The Minister for Housing, Mr. Petty, called on the Federal Treasury to-day to make money available through the Commonwealth Bank to finance an Australia-wide house building program . . .

The only reason there was a housing shortage to-day was that the building industry and people wanting to build or buy houses could not borrow money.

The Federal Treasury should be realistic in its approach to the house-building problem.

Experienced builders and an abundance of materials were available.

But house-building was being held up because the public could not get money to build or buy and co-operative housing societies were starved of funds, Mr. Petty said.

Financial organizations would not lend money for housing when there were more lucrative fields of investment such as hire purchase and other public companies.

The Federal Treasury should release immediately special funds to be restricted to house-building for the people, especially those in the lower income group.

The Liberal Minister in the State Government of Victoria has added his voice in protest against the meagre amounts of money that are doled out for housing. If the Government is not prepared to take notice of members of the Opposition in this House, surely it should take notice of the man who has been entrusted by the Liberal Government in Victoria to deal with the housing problem. From that statement by Mr. Petty, it is quite obvious that the Victorian Liberal Government is entirely dissatisfied with the Commonwealth Government's approach to the whole housing problem.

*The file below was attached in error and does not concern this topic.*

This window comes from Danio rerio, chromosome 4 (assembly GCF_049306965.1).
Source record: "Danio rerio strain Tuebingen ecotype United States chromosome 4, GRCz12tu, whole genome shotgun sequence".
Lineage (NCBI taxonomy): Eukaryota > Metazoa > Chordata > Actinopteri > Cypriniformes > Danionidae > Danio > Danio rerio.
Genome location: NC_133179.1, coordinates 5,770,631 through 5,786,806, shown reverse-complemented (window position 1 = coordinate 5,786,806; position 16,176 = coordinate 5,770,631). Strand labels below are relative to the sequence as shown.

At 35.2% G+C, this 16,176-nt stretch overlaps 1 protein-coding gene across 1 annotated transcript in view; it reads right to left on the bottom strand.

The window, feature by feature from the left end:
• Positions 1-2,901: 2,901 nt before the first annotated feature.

I should like to understand the extraordinary frame of mind of the Government in relation to housing, because the figures issued from year to year show a marked diminution in the number of houses being built. All the factors point to the need for an ever-increasing number of houses. In 1952, 79,000 houses were constructed, and in 1955, 78,000. In 1956 the number took a nose dive to 70,000. In the year ended 31st December, 1957, 67,000 were constructed. Over a period of five years, from 1952 to 1957, the number of houses erected annually dropped by 12,000, despite the fact that the population had increased in that period by 800,000. Our population is now increasing, by immigration and by natural increase, at the rate of 2.5 per cent, per annum. The important fact that is apparently overlooked by the Government, in its complacence over these alarming figures, is that age groups that will be seeking homes will increase at a greater rate in the next ten years. The numbers in the age group from 20 to 24 years will increase in ten years by 55 per cent.

These are the facts that are facing the Government. It can verify these figures from the Commonwealth Statistician, if it disbelieves me. At present, there are 1,400 marriages each week, but only 1,300 houses and flats are built each week. Immigration is proceeding at the rate of 1,660 a week, and deaths number 1,800 a week. Babies are being born at the rate of 4,000 a week. Therefore, it requires no great mental effort to realize that the present rate of construction is altogether inadequate. The problem will become even more acute in the next decade, because of the increase in the numbers of persons in the marriageable age group.